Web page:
# The Fraction Bar Model: How To Teach Fractions Using Bar Models

**The fraction bar model is a great way to introduce fractions to your young maths learners. Fractions can be a tricky concept for students to grasp and the visual representations of the bar model method can really help. **

- What is the fraction bar model?
- When do children learn fraction bar modelling?
- Why teach bar model fractions?
- How to draw a fraction bar model
- Finding fractions using the fraction bar model
- Improper fractions and the fraction bar model
- Equivalent fractions and the fraction bar model
- More fractions and bar models resources

Let's Practise Bar Model Word Problems

Download this worksheet and learn how to use bar models to answer a wide variety of maths problems.

### What is the fraction bar model?

What is a bar model and how can it be used to teach fractions? Bar models are a ‘maths mastery’ technique and part of the concrete pictorial abstract approach of teaching mathematical concepts.

The fraction bar model uses a whole bar broken up into equal parts, a part whole model, to illustrate fractions of a whole. For example, a whole bar broken up into eight equal parts would be used to demonstrate eighths, and that eight eighths make up one whole.

A fraction wall uses a series of bar models to illustrate fractions and how different fractions relate to a whole.

### When do children learn fraction bar modelling?

According to the national curriculum, children will begin learning simple fractions, such as halves and quarters in Key Stage 1. As children progress into Key Stage 2, they will be introduced to increasingly complex maths problems using fractions where a bar model could help.

### Why teach bar model fractions?

Bar modelling is a great way to support childrens’ understanding of fractions and problem solving. Bar models can be used to teach both unit fractions and non-unit fractions. Bar models help children to visualise the maths in front of them, organise their thoughts and solve problems.

Bar modelling can also be used to teach number bonds, place value, addition, subtraction, percentage, solve word problems and for bar model multiplication and division.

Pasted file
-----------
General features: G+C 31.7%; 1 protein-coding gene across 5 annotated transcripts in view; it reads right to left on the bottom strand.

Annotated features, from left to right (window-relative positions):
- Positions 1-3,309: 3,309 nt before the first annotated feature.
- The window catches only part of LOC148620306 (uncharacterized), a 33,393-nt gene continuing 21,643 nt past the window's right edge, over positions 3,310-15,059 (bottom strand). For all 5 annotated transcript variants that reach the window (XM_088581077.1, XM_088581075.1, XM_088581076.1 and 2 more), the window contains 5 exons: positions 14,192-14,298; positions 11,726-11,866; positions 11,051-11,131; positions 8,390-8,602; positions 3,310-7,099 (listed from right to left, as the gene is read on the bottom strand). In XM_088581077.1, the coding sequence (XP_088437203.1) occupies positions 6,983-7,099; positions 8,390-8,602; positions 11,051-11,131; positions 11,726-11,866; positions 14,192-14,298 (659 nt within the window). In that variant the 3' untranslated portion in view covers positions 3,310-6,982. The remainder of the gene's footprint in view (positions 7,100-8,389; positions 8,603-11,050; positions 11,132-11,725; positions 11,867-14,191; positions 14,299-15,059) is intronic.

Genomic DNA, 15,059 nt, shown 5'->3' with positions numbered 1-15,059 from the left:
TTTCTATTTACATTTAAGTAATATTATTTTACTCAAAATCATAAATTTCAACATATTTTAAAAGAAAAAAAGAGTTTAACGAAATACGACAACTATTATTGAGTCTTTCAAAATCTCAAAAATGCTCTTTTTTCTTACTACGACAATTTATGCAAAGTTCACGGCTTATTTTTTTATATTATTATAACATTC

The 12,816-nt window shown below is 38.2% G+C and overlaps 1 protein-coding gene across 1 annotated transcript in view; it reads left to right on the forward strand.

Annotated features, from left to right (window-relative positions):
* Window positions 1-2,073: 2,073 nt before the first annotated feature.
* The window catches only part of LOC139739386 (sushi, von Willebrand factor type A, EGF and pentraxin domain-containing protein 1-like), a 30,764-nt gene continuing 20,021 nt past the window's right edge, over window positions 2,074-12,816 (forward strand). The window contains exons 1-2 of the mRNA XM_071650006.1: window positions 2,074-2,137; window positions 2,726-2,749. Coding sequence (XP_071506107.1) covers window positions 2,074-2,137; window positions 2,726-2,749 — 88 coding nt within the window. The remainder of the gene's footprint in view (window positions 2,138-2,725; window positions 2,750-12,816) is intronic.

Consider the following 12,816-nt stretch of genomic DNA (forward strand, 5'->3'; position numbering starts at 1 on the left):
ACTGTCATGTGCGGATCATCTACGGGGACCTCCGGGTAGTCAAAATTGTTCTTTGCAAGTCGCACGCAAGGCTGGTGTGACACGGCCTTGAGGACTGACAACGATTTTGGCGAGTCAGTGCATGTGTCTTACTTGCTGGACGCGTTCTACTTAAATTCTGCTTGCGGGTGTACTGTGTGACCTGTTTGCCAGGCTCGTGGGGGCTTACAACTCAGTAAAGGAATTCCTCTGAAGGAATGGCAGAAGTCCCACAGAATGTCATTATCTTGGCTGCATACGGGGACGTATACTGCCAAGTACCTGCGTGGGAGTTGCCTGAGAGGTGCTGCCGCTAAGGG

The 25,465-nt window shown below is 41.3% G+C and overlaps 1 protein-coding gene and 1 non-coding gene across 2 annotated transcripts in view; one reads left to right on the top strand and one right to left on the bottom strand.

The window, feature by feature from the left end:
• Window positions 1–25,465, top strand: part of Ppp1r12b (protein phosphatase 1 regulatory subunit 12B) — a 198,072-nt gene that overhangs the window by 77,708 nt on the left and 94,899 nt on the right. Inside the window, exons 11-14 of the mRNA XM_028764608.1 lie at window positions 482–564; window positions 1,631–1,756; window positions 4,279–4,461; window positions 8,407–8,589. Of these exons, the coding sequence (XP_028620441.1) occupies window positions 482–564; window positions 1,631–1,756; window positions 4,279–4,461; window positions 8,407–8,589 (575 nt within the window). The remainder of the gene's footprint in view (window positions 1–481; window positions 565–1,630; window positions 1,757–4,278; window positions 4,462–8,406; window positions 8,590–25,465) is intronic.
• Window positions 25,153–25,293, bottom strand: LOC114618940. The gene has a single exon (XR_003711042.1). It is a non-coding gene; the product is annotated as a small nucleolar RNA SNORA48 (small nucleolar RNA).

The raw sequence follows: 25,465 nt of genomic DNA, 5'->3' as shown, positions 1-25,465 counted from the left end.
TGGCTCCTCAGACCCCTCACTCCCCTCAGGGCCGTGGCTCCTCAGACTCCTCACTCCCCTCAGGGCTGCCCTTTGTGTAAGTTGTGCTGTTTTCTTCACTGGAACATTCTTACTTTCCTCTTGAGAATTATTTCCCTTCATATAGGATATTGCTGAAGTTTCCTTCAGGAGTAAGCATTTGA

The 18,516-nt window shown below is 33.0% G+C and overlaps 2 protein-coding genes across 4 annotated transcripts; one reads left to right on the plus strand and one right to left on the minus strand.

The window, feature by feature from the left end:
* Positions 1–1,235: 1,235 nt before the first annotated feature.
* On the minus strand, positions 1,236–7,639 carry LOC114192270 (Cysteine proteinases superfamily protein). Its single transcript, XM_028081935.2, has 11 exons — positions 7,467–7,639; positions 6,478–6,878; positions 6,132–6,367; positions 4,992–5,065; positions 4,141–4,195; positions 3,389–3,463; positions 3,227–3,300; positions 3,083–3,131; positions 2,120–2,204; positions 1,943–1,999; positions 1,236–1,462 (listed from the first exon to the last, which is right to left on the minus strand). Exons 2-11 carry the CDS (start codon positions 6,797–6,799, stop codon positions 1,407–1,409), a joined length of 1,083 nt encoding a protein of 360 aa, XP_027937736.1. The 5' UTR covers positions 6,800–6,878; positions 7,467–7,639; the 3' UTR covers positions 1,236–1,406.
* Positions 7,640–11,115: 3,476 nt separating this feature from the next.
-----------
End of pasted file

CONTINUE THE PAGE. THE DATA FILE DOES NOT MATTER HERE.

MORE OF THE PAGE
**Read more:** Year 6 word problems

### How to draw a fraction bar model

Drawing a fraction bar model is simple:

- Draw a rectangle, it does not matter what size.
- Look at the denominator of the fraction you wish to represent.
- Divide the rectangle into the same number of equal parts as the denominator of the fraction.
- Shade in the same number of pieces as the numerator of the fraction.

### Finding fractions using the fraction bar model

Bar modelling can be used to help children find fractions of an amount, for example ⅕ of 25. Instead of starting with the fraction, students start with the whole number which they then must divide into fifths.

The bar model helps to illustrate that five equal parts are added together to make the whole.

### Improper fractions and the fraction bar model

Improper fractions are fractions that have a larger numerator than the denominator. Children will often be asked to convert improper fractions into mixed numbers. In this case, bar modelling can be very useful.

A mixed number is a whole number combined with a fraction, for example, 3 \frac{2}{3}. This mixed number and its equivalent improper fraction can be represented using the fraction bar model.

### Equivalent fractions and the fraction bar model

Some maths problems may require children to identify equivalent fractions. Bar models can make this a lot easier as it removes the abstract and instead uses a concrete visualisation, enabling children to compare visuals and identify equivalent fractions.

### More fractions and bar models resources

Third Space Learning’s maths hub provides a wide range of primary resources for teaching fractions and bar models. Our online one-to-one tuition also uses bar models to help children to gain a deep understanding of mathematical concepts.

**Do you have pupils who need extra support in maths?**

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Since 2013 we’ve helped over 130,000 primary and secondary school pupils become more confident, able mathematicians. Learn more or request a personalised quote for your school to speak to us about your school’s needs and how we can help.

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